Fish Oil For Arthritis: What The Research Says
Arthritis is a condition that occurs when the cartilage that normally protects the joints becomes damaged. This can lead to pain and swelling in the joints, which can make everyday activities difficult.
While there is no cure for arthritis, treatments may help relieve symptoms. One standard treatment is fish oil supplements, which have been shown to improve joint health.
In this article, we'll explain how fish oil works and why it might be helpful for people with arthritis.
What is fish oil?
Fish oil is a type of omega-3 fatty acid. These acids are found in oily fish like salmon, mackerel, and sardines.
Omega-3 fatty acids have been shown to help reduce inflammation, joint pain, and other conditions like arthritis. Fish oil also has anti-inflammatory properties on its own.
What are the benefits of fish oil for arthritis?
Fish oil is most known for its anti-inflammatory benefits. Here are a few of the possible benefits of reducing inflammation in your body
- Fish oil may help improve joint function and reduce inflammation.
- Fish oil has anti-inflammatory properties that can help reduce pain and swelling.
- Fish oil may help your body reduce the risk of developing arthritis.
- Fish oil may also boost the immune system and fight off infection.
Fish oil studies
Studies show fish oil may reduce inflammation and morning stiffness associated with inflammatory arthritis, such as rheumatoid arthritis, ankylosing spondylitis, psoriatic arthritis, and lupus, and may help manage symptoms of osteoarthritis.
One to three grams of fish oil daily may help decrease joint symptoms such as morning stiffness, tenderness, swelling, and discomfort.
Fish body and fish liver oils are high in omega-3 essential fatty acids, which may help keep your immune system healthy and combat inflammation in the joints. Some types of arthritis include inflammation of the body, which omega-3 fatty acids may help alleviate.
Fish oil contains high omega-3 fatty acids, eicosapentaenoic acid (EPA), and docosahexaenoic acid (DHA). Studies show that both EPA and DHA can play a role in reducing inflammation in joints. The primary fatty acids that aid in inflammation are EPA and DHA, which can be obtained from eating fatty fish such as salmon, anchovies, and tuna.
EPA and DHA may help restrict the production of specific adverse proteins, which inhibit some types of arthritis. Research has shown that omega-3s may boost immune function, lower blood pressure, and improve symptoms of heart disease.
Other recent studies have detailed how a balance of omega-3s and omega-6s may aid in various types of pain. It was found that diets higher in omega-6s are risk factors for both inflammatory aches (from arthritis, for instance) and neuropathic pain (from conditions such as diabetes).
One study looked at over 3000 older American adults; it found that those with higher levels of omega-3s, known as EPA and DHA (found in fish), were about a third less likely to have diabetes in ten years compared with adults who had lower levels.
Researchers in Denmark turned their attention to women aged 15-49. They found that, throughout eight years, those who seldom or never ate fish had 90% more cardiovascular problems than those who had eaten fish with a higher omega-3 intake every week.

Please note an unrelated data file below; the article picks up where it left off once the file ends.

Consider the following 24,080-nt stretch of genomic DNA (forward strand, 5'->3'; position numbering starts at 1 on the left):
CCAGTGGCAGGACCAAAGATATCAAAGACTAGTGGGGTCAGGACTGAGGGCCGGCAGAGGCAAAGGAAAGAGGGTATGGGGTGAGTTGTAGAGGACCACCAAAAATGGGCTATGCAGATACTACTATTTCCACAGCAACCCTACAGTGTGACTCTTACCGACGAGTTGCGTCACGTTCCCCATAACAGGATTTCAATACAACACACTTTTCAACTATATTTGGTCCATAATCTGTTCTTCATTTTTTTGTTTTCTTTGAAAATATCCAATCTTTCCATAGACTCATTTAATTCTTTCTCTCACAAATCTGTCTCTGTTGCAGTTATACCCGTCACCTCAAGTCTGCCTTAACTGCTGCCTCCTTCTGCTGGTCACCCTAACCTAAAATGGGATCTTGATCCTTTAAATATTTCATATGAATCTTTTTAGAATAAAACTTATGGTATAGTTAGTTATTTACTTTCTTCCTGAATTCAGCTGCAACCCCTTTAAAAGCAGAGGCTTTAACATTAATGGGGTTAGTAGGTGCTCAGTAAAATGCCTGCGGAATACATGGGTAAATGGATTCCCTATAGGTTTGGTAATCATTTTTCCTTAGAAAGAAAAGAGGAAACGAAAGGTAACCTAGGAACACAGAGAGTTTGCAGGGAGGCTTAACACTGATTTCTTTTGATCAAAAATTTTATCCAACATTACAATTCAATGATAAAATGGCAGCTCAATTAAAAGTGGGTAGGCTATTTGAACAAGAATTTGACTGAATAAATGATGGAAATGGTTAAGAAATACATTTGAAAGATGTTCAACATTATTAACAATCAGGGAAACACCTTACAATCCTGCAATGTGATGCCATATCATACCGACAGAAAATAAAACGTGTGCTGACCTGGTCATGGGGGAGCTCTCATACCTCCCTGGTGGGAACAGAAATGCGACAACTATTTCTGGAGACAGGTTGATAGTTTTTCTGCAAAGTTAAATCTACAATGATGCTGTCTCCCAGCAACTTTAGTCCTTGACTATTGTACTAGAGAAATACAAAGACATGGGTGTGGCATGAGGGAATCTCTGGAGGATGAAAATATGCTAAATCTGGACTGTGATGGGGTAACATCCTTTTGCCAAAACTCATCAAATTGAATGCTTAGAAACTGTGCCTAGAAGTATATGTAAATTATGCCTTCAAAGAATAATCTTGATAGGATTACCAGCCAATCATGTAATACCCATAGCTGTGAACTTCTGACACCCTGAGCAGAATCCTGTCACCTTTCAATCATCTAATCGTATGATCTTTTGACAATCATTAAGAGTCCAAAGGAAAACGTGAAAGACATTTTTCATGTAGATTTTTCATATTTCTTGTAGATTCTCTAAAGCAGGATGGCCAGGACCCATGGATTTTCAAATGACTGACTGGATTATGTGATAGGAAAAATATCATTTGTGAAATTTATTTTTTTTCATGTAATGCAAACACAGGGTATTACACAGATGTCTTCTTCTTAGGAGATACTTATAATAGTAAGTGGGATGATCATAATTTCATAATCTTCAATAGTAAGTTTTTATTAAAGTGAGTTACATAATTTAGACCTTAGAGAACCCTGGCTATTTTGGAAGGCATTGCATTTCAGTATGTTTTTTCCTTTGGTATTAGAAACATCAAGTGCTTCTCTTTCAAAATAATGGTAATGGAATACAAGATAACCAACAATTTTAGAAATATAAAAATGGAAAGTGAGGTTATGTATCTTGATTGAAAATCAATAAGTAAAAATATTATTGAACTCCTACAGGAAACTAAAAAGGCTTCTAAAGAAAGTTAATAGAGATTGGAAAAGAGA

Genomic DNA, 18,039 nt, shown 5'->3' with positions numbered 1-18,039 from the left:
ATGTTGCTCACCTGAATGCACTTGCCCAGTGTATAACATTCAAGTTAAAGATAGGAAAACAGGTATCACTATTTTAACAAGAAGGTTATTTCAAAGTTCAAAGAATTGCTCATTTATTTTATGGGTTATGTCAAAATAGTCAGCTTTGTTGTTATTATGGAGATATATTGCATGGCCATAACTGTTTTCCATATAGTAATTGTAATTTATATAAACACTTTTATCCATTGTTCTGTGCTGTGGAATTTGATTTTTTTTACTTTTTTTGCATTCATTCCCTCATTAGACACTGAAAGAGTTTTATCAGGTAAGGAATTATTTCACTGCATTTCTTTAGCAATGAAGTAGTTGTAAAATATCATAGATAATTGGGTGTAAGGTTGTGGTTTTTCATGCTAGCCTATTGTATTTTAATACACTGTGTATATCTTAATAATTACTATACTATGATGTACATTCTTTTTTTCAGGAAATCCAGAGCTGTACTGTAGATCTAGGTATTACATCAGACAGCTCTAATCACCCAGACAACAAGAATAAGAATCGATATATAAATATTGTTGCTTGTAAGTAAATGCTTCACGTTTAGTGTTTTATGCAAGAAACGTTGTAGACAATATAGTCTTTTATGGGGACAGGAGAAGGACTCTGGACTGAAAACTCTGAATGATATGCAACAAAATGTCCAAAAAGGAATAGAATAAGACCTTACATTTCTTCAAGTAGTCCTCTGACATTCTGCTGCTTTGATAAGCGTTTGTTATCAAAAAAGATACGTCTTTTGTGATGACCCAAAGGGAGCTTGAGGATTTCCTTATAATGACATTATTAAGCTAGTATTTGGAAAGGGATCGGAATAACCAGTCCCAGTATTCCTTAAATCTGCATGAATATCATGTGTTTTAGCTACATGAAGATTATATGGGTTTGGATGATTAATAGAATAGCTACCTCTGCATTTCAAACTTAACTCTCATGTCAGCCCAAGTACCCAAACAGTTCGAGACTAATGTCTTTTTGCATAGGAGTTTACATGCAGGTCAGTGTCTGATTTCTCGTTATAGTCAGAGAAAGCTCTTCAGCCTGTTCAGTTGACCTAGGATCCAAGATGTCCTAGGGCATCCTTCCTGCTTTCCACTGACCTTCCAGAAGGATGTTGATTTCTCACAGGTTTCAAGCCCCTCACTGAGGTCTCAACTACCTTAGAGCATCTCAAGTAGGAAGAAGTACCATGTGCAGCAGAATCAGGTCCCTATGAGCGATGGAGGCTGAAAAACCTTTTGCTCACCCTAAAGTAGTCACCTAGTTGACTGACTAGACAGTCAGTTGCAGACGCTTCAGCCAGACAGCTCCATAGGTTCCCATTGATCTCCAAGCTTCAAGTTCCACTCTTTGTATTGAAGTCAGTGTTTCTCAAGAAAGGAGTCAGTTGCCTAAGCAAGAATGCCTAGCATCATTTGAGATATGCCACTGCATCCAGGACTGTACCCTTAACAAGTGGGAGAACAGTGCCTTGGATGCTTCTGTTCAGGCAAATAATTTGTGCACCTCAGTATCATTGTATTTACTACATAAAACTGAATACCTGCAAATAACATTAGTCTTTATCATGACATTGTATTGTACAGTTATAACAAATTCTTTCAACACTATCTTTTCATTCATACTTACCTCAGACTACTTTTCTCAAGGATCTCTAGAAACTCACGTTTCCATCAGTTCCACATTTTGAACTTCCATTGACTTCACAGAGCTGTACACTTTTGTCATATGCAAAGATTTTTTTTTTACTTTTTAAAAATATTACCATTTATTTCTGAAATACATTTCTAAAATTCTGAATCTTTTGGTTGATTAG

In one study, patients with gout who consumed omega-3s and adjusted their consumption of specific foods known to increase uric acid levels--high-fructose corn syrup, organ meats, alcohol, and seafood--had a lower risk of repeated bouts of gout.
An analysis of 18 RCTs published in influential journals between 2005 and 201218 RCTs published influential journals 2005 and 2012 found that only two out of 18 showed that fish oil supplements (compared with a placebo) offered benefits for individuals with a higher cardiovascular risk.
In a 2015 study published in the Global Journal of Health Sciences, researchers suggested that taking fish oil supplements with DMARD may reduce symptoms for newly diagnosed rheumatoid arthritis patients.
A 2015 study also indicated that including fish oil in rheumatoid arthritis may decrease the use of painkillers.
How do you take fish oil for arthritis?
The American College of Rheumatology (ACR) recommends taking 1,000mg of EPA or DHA daily if you have RA. If you have osteoarthritis, ACR recommends 2,000mg of EPA or DHA daily.
For those with rheumatoid factor (RF), ACR recommends 3,000mg of EPA or DHA daily.
Many fish oils are available as supplements, so you must speak with your doctor or healthcare provider about the best option.
Wild Fish Oil is a great option.
Side effects of fish oil for arthritis
The most common side effect of fish oil use is diarrhea. This is because fish oil contains high levels of omega-3 fatty acids, which can increase the amount of water in the gut. Fish oil also can cause constipation, as well as other gastrointestinal problems.
Because fish oil supplements can interact with other medications, you must consult your doctor before starting treatment.
Additionally, people with a history of heart disease or stroke should avoid taking fish oils because they may increase the risk of these conditions.
Fish oil supplements are often recommended for people with arthritis. While the research on fish oil and arthritis is still ongoing, the fatty acids in fish oils may benefit the joints.
Fish oils can help improve joint function by reducing inflammation and pain and have anti-inflammatory properties.
Fish oil supplements might be a good option if you are looking for supplemental omega-3 fatty acids to support your joints.
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